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"Can you tell me whether planting a wisteria in a large container, such as a half-barrel, is likely to be successful?" asks Caroline Benwell of Herne Hill, London. "I long for a wisteria draping my balcony, but my surveyor has vetoed one in the ground (subsidence, cracks, drains etc). If not a wisteria, could you suggest another climber (a vine? a hop?) that might be happy in a container for many years? I want something that will be really happy as long as it's fed, watered and loved. I did grow a Clematis montana in a half-barrel and persuaded myself that it didn't know it was in prison, but when I eventually planted it properly, it positively exploded into growth and I felt guilty at having deprived it of freedom for so long."

My own feeling is that a wisteria is unlikely to be happy for years in a half-barrel. If it is to drape Ms Benwell's balcony it has a lot of work to do, and it is difficult to imagine that a half-barrel would provide sufficient spark. But there may be wisterias whose loving owners can prove otherwise. If there are, I'd like to hear from them.

Gardening Which?, asked the same question, replied that wisteria would grow in a tub, but would be stunted, though, being confined, it might come into flower more quickly than young wisterias usually do. I waited eight years for the first bloom on my Wisteria venusta (not in a tub).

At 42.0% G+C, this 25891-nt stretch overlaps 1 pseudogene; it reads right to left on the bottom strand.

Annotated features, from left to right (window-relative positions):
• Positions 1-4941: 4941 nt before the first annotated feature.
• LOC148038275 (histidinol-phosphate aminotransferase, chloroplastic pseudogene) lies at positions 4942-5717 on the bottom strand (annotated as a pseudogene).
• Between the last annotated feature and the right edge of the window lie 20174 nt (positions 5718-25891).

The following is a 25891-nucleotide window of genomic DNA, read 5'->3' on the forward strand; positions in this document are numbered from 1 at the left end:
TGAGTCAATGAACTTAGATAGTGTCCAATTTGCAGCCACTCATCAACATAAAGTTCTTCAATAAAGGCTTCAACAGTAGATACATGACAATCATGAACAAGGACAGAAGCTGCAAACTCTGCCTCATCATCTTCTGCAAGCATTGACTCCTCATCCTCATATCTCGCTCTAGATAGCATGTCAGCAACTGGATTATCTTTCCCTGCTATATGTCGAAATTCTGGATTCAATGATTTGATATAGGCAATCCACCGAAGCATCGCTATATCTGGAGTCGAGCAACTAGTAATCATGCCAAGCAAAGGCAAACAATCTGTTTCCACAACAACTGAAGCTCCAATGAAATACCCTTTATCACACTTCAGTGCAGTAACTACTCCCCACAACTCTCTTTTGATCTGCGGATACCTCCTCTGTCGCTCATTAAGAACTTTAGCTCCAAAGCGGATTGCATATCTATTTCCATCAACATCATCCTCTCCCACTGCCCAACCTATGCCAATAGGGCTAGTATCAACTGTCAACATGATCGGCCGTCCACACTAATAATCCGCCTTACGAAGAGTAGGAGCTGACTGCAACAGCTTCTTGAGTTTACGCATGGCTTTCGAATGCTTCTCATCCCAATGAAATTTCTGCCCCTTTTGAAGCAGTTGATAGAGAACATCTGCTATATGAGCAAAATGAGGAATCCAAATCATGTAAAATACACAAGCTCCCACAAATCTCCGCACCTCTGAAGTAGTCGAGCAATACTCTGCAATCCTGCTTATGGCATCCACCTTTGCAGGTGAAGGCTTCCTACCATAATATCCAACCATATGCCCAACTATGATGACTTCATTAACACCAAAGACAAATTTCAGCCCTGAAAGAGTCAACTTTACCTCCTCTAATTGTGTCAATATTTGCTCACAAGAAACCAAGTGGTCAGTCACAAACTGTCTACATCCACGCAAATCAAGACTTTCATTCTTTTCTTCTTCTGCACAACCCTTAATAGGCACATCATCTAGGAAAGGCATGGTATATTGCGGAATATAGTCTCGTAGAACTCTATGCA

The most successful climber I have ever seen in a container is an Actinidia chinensis which stretches to extraordinary lengths from a terracotta Ali Baba jar on the roof garden of Rick Mather, the architect. It is the vine commonly called Chinese gooseberry, which in warmer climates produces kiwi fruit. When suited, it will grow to 30ft. The leaves are handsome: dark green and heart-shaped. It's worth growing as a foliage plant alone and since Ms Benwell mentioned a vine and a hop as alternatives to the wisteria, she presumably does not mind doing without flowers. When the actinidia is established, she could grow a clematis (in a separate barrel) to scramble up through it.

The Alpine Garden Society is holding an early spring show today (12pm- 4.30pm) at Mark Hall School, First Avenue, Harlow, Essex. Fritillaries, dwarf narcissus, saxifrages, wild cyclamen and primulas will be among the flowers put up for competition at this show. Admission pounds 1.

The Royal National Rose Society will hold its annual pruning demonstrations today and tomorrow (11am-4pm) at The Gardens of the Rose, Chiswell Green, Herts (01727 850461). Admission pounds 4.